Here’s another edition of my ersatz column. I’m working on compiling these more often.

First, presenting Seamus, a wolverine who outsmarted a team of scientists.


By Martin Robards and Tom Glass, Wildlife Conservation Society

“Because he was first caught on St. Patrick’s Day this year, we named him Seamus. After we collected data on Seamus and fitted him with a GPS tracking collar and a small ear tag, we released him back into the wintery landscape. Our team did not expect to see him again anytime soon; he’d just be a series of new dots on a computer screen each day. However, he circled around to another trap some 15 miles (24 kilometers) away and was caught again four days later, on March 21.”


“He had traveled great distances in order to enjoy a free meal from our box trap and, as a result, found himself caught in the name of science until we found and released him back into the wild.”

They caught and released him twice more, and after that fourth free meal and nap, they moved him twenty miles away. He hasn’t been found in a trap but was tracked by satellite with a lady Wolverine. They should collect his DNA. Other wolverines avoided the traps after their first capture.

Here’s Seamus


From England, a fish story.

My Fun With News Humble Pineapple Edition  tells how a pineapple placed on a table at an Art Exhibition at Robert Gordon University for a joke was put in a case and treated as an exhibit.

Now, from another museum in Albion, the Hayward Gallery:


By Mindy Weisberger, Senior Writer 

The artwork in question was a rotting fish covered in sequins and put in a plastic bag.

“‘The installation — a piece called Majestic Splendor by Lee Bul — was part of an exhibition of the Korean artist’s work, scheduled to open at the Hayward Gallery on May 30. Then, hours before the show’s first preview, the gassy art blew up, causing a fire that damaged part of the gallery,’ Artnet News reported.”

Majestic Splendor was removed from MOMA (Museum of Modern Art) in 1997 when a refrigeration unit failed and it stunk up the place.

When the exhibit was moved to England, Potassium Permanganate was added to curb the scent. Unfortunately, PP is very reactive. When gases from decomposition hit the PP, the work of art went boom.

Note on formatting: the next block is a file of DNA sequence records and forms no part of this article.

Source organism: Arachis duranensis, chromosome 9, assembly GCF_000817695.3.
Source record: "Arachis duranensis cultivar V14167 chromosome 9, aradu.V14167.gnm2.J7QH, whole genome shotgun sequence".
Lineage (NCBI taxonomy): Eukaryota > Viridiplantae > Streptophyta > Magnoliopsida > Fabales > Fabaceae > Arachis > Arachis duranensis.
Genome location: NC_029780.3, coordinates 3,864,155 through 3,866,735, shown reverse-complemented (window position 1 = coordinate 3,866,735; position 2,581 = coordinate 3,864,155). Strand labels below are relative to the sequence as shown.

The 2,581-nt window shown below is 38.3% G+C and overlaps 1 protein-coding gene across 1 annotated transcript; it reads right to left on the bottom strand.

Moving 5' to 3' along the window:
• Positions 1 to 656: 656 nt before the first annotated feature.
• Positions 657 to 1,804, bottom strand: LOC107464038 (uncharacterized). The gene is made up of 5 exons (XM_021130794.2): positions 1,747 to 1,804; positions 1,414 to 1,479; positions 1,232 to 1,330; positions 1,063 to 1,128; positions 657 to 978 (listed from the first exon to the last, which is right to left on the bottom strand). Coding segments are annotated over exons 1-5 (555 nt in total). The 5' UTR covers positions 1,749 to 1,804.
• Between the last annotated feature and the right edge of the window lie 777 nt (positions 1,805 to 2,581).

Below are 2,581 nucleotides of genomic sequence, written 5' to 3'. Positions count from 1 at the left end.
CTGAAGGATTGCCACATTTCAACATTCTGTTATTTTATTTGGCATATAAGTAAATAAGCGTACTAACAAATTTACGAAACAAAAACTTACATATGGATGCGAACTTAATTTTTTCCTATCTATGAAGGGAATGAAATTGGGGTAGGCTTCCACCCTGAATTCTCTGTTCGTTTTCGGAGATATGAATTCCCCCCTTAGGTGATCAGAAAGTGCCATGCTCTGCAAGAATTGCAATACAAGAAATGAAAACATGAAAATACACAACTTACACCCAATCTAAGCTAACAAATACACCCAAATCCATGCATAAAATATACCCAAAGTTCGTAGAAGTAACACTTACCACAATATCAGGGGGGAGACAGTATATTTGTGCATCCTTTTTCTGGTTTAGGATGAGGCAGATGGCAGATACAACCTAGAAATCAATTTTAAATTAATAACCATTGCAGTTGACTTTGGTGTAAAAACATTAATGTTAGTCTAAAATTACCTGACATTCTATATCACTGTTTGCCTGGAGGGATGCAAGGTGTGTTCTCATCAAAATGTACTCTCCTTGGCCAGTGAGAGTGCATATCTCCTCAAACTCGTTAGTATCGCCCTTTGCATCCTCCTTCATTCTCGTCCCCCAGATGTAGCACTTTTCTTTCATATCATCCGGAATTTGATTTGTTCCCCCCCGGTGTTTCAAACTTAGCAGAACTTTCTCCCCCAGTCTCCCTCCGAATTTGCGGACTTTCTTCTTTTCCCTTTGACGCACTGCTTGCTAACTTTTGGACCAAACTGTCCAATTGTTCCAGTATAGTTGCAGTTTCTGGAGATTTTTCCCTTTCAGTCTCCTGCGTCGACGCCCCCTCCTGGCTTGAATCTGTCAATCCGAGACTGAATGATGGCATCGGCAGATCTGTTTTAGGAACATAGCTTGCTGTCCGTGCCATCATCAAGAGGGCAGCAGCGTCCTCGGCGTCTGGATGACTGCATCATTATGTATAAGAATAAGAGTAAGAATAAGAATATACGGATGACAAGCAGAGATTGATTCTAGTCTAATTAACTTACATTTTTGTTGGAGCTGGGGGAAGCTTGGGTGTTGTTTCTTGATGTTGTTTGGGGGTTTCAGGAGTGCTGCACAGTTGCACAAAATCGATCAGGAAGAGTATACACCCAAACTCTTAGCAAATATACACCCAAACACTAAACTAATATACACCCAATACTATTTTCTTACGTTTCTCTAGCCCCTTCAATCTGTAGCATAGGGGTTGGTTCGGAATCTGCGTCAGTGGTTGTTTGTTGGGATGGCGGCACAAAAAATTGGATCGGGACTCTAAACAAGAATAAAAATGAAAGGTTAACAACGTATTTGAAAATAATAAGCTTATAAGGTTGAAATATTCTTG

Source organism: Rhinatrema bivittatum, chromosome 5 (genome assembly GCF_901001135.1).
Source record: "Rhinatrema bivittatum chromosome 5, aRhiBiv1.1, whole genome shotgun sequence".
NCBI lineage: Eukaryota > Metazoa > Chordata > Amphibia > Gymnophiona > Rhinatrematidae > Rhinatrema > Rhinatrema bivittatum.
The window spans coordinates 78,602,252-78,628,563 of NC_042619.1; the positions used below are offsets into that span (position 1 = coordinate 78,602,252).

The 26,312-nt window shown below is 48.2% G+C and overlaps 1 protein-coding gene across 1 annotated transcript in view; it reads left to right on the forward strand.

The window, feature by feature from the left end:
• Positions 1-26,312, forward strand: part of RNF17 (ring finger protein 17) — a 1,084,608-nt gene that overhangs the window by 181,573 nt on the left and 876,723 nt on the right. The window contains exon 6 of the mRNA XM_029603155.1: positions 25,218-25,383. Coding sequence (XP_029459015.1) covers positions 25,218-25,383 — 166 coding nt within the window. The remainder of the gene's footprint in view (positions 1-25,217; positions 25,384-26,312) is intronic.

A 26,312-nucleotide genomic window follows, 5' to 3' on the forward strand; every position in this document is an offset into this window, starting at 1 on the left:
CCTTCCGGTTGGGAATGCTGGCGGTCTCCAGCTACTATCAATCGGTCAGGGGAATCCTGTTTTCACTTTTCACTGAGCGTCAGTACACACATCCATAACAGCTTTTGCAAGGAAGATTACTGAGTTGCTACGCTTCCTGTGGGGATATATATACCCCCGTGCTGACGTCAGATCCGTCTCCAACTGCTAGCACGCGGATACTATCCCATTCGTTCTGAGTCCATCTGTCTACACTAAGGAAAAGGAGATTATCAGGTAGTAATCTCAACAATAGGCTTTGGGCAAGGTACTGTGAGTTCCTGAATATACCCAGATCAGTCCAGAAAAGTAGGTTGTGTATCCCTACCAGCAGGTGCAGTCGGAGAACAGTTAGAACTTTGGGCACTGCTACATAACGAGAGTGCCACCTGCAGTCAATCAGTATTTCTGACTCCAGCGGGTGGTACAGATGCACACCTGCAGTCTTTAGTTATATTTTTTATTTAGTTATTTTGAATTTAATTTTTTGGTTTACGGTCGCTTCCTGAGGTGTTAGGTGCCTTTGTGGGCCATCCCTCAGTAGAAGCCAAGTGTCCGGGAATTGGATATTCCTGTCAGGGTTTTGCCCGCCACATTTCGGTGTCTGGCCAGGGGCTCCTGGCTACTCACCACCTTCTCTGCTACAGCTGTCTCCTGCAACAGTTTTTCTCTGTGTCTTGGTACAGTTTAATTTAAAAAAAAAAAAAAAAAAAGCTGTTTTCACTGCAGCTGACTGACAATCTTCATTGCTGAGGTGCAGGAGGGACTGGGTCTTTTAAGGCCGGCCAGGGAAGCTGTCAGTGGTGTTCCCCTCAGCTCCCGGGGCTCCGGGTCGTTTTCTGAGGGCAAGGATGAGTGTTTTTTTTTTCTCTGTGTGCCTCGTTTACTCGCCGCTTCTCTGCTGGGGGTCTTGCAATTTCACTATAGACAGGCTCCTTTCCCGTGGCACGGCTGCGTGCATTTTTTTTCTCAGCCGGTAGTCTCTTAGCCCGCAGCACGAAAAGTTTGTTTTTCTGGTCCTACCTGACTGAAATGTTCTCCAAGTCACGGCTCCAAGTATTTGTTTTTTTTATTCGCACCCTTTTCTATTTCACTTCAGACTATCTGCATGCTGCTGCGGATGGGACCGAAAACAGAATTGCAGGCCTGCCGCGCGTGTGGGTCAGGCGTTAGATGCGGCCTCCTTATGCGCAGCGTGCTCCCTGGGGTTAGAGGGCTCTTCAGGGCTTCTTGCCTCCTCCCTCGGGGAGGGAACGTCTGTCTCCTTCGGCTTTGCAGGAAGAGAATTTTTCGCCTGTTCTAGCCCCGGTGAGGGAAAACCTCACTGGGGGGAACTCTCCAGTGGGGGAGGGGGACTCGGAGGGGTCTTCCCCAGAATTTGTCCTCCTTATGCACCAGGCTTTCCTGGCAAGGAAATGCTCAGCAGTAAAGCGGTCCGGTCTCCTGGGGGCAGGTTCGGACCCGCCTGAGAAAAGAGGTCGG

Now, emojis


By Rachael Rettner, Senior Writer

“The original set of 176 emojis, first developed for cellphones back in 1999, now has a place in the contemporary artistic canon — becoming part of the collection at New York’s Museum of Modern Art (MOMA).”

But do you know what an emoji you’re looking at signifies or means?

“A new study finds that people often interpret emojis in different ways. For example, the researchers found that people who looked at the exact same emoji disagreed on whether the picture expressed a positive, neutral or negative feeling about a quarter of the time.”

The question is what you are seeing them on.  A study “showed that interpreting emojis could be particularly problematic when the sender and the receiver are using different mobile platforms (for example, when the sender has an iPhone, but the receiver has a Samsung phone). That’s because each platform has its own versions of emojis.”

So, I don’t know. I prefer words.

Here’s the MOMA emojis.

MOMA emojis


That’s that for this This And That.



And burgle any syllable I want

And then went down to the sea…

Stop that!


Why are you fucking up a poem?

Set keel to breaker on your ass

And see how Pound is doing it again.


I will not even think to make this rhyme

Or know what I am doing with this poem

Except that I am feeling lines to come

Perhaps from being stalled on Gunhill Road

Awaiting here two others for their ride.

I now am in the mumble state it’s Pound

Who’s forcing up contractions I can’t stop.

I now have time to poke about myself

Make mock of silly nonsense I support

But who can see the banners that I raise

For causes too ephemeral to fade

Surviving in the shadows of the day?

And ah, we had our dreams and crazy hope